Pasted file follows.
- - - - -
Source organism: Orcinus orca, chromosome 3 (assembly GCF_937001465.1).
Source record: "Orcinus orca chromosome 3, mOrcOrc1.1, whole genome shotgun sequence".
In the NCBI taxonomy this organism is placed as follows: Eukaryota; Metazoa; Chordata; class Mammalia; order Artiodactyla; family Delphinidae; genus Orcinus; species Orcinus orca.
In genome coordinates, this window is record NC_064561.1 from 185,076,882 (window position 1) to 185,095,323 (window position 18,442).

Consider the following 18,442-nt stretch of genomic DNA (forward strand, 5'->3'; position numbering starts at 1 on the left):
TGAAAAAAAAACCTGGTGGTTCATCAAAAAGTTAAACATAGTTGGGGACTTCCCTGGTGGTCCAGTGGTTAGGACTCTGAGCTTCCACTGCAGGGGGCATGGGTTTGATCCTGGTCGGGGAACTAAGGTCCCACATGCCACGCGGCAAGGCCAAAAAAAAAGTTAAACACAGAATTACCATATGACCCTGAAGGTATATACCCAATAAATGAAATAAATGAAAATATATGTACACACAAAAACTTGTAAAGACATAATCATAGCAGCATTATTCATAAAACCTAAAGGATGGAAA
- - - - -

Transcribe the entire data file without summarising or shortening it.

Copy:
Source organism: Orcinus orca, chromosome 3 (assembly GCF_937001465.1).
Source record: "Orcinus orca chromosome 3, mOrcOrc1.1, whole genome shotgun sequence".
In the NCBI taxonomy this organism is placed as follows: Eukaryota; Metazoa; Chordata; class Mammalia; order Artiodactyla; family Delphinidae; genus Orcinus; species Orcinus orca.
In genome coordinates, this window is record NC_064561.1 from 185,076,882 (window position 1) to 185,095,323 (window position 18,442).

Consider the following 18,442-nt stretch of genomic DNA (forward strand, 5'->3'; position numbering starts at 1 on the left):
TGAAAAAAAAACCTGGTGGTTCATCAAAAAGTTAAACATAGTTGGGGACTTCCCTGGTGGTCCAGTGGTTAGGACTCTGAGCTTCCACTGCAGGGGGCATGGGTTTGATCCTGGTCGGGGAACTAAGGTCCCACATGCCACGCGGCAAGGCCAAAAAAAAAGTTAAACACAGAATTACCATATGACCCTGAAGGTATATACCCAATAAATGAAATAAATGAAAATATATGTACACACAAAAACTTGTAAAGACATAATCATAGCAGCATTATTCATAAAACCTAAAGGATGGAAA